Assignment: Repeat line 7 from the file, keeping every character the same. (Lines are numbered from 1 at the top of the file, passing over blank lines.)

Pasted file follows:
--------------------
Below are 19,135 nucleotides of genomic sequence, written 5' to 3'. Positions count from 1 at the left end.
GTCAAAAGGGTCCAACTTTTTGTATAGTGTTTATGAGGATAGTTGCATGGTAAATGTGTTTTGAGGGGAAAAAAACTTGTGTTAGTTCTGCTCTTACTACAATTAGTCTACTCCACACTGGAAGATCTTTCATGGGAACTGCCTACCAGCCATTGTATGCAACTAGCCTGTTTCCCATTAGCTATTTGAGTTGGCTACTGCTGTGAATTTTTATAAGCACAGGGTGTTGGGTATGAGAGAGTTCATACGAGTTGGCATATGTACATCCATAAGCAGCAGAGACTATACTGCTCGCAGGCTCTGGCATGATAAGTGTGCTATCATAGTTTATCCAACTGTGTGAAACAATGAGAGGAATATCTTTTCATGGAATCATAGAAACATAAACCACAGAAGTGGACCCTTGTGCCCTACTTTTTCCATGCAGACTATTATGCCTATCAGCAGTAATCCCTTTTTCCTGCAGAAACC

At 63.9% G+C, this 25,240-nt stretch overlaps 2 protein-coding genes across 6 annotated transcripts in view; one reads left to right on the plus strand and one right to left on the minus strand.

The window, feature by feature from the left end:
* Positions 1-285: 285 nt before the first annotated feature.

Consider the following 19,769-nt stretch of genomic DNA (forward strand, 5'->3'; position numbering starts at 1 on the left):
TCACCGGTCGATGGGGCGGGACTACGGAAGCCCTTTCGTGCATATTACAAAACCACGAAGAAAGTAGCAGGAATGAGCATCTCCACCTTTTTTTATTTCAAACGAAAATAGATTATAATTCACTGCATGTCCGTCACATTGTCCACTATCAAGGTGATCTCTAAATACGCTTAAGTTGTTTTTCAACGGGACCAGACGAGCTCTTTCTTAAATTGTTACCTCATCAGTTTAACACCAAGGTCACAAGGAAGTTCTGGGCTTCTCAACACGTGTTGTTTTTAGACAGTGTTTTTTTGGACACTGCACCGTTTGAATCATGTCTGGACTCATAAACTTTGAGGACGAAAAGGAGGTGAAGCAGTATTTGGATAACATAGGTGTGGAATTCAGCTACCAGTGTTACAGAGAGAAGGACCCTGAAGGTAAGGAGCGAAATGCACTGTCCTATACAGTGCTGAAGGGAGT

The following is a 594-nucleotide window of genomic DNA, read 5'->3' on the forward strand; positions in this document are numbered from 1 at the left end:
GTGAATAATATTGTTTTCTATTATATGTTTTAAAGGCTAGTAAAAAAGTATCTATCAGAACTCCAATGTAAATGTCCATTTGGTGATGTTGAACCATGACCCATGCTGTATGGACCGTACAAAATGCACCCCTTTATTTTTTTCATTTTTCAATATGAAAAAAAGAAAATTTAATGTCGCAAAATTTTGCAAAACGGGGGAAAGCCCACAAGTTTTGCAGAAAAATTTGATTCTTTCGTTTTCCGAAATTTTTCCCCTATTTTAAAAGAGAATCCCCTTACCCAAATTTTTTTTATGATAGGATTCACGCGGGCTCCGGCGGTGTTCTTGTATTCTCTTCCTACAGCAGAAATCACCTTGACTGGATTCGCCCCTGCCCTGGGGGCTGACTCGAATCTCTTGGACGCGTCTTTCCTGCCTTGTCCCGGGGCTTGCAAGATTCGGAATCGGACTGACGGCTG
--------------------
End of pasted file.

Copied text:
TCACCGGTCGATGGGGCGGGACTACGGAAGCCCTTTCGTGCATATTACAAAACCACGAAGAAAGTAGCAGGAATGAGCATCTCCACCTTTTTTTATTTCAAACGAAAATAGATTATAATTCACTGCATGTCCGTCACATTGTCCACTATCAAGGTGATCTCTAAATACGCTTAAGTTGTTTTTCAACGGGACCAGACGAGCTCTTTCTTAAATTGTTACCTCATCAGTTTAACACCAAGGTCACAAGGAAGTTCTGGGCTTCTCAACACGTGTTGTTTTTAGACAGTGTTTTTTTGGACACTGCACCGTTTGAATCATGTCTGGACTCATAAACTTTGAGGACGAAAAGGAGGTGAAGCAGTATTTGGATAACATAGGTGTGGAATTCAGCTACCAGTGTTACAGAGAGAAGGACCCTGAAGGTAAGGAGCGAAATGCACTGTCCTATACAGTGCTGAAGGGAGT